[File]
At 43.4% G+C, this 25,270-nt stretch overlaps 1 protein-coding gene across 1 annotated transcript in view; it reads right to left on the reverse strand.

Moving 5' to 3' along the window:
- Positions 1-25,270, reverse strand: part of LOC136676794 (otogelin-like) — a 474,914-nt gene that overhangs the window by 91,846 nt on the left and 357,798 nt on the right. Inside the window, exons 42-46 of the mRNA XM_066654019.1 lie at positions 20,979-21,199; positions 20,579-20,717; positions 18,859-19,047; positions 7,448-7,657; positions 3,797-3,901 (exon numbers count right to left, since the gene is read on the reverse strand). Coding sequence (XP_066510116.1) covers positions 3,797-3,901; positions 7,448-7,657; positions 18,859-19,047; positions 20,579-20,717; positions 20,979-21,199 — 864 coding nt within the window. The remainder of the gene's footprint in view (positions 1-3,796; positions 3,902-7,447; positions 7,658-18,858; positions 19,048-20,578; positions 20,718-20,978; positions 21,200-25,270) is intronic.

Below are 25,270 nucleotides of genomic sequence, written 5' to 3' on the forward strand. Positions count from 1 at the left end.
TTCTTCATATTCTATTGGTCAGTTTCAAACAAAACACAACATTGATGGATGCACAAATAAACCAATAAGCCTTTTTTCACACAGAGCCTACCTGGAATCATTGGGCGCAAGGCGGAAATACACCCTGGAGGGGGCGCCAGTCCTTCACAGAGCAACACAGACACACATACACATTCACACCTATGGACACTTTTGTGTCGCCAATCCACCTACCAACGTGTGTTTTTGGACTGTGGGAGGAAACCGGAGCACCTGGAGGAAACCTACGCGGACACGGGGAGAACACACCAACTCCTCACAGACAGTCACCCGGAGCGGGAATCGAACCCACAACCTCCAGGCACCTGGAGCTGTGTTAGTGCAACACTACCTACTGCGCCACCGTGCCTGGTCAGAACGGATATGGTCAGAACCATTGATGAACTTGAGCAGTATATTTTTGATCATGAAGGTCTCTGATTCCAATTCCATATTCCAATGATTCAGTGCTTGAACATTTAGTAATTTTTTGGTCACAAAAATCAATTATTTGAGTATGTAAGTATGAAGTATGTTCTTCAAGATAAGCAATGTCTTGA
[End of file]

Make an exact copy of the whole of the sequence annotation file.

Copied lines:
At 43.4% G+C, this 25,270-nt stretch overlaps 1 protein-coding gene across 1 annotated transcript in view; it reads right to left on the reverse strand.

Moving 5' to 3' along the window:
- Positions 1-25,270, reverse strand: part of LOC136676794 (otogelin-like) — a 474,914-nt gene that overhangs the window by 91,846 nt on the left and 357,798 nt on the right. Inside the window, exons 42-46 of the mRNA XM_066654019.1 lie at positions 20,979-21,199; positions 20,579-20,717; positions 18,859-19,047; positions 7,448-7,657; positions 3,797-3,901 (exon numbers count right to left, since the gene is read on the reverse strand). Coding sequence (XP_066510116.1) covers positions 3,797-3,901; positions 7,448-7,657; positions 18,859-19,047; positions 20,579-20,717; positions 20,979-21,199 — 864 coding nt within the window. The remainder of the gene's footprint in view (positions 1-3,796; positions 3,902-7,447; positions 7,658-18,858; positions 19,048-20,578; positions 20,718-20,978; positions 21,200-25,270) is intronic.

Below are 25,270 nucleotides of genomic sequence, written 5' to 3' on the forward strand. Positions count from 1 at the left end.
TTCTTCATATTCTATTGGTCAGTTTCAAACAAAACACAACATTGATGGATGCACAAATAAACCAATAAGCCTTTTTTCACACAGAGCCTACCTGGAATCATTGGGCGCAAGGCGGAAATACACCCTGGAGGGGGCGCCAGTCCTTCACAGAGCAACACAGACACACATACACATTCACACCTATGGACACTTTTGTGTCGCCAATCCACCTACCAACGTGTGTTTTTGGACTGTGGGAGGAAACCGGAGCACCTGGAGGAAACCTACGCGGACACGGGGAGAACACACCAACTCCTCACAGACAGTCACCCGGAGCGGGAATCGAACCCACAACCTCCAGGCACCTGGAGCTGTGTTAGTGCAACACTACCTACTGCGCCACCGTGCCTGGTCAGAACGGATATGGTCAGAACCATTGATGAACTTGAGCAGTATATTTTTGATCATGAAGGTCTCTGATTCCAATTCCATATTCCAATGATTCAGTGCTTGAACATTTAGTAATTTTTTGGTCACAAAAATCAATTATTTGAGTATGTAAGTATGAAGTATGTTCTTCAAGATAAGCAATGTCTTGA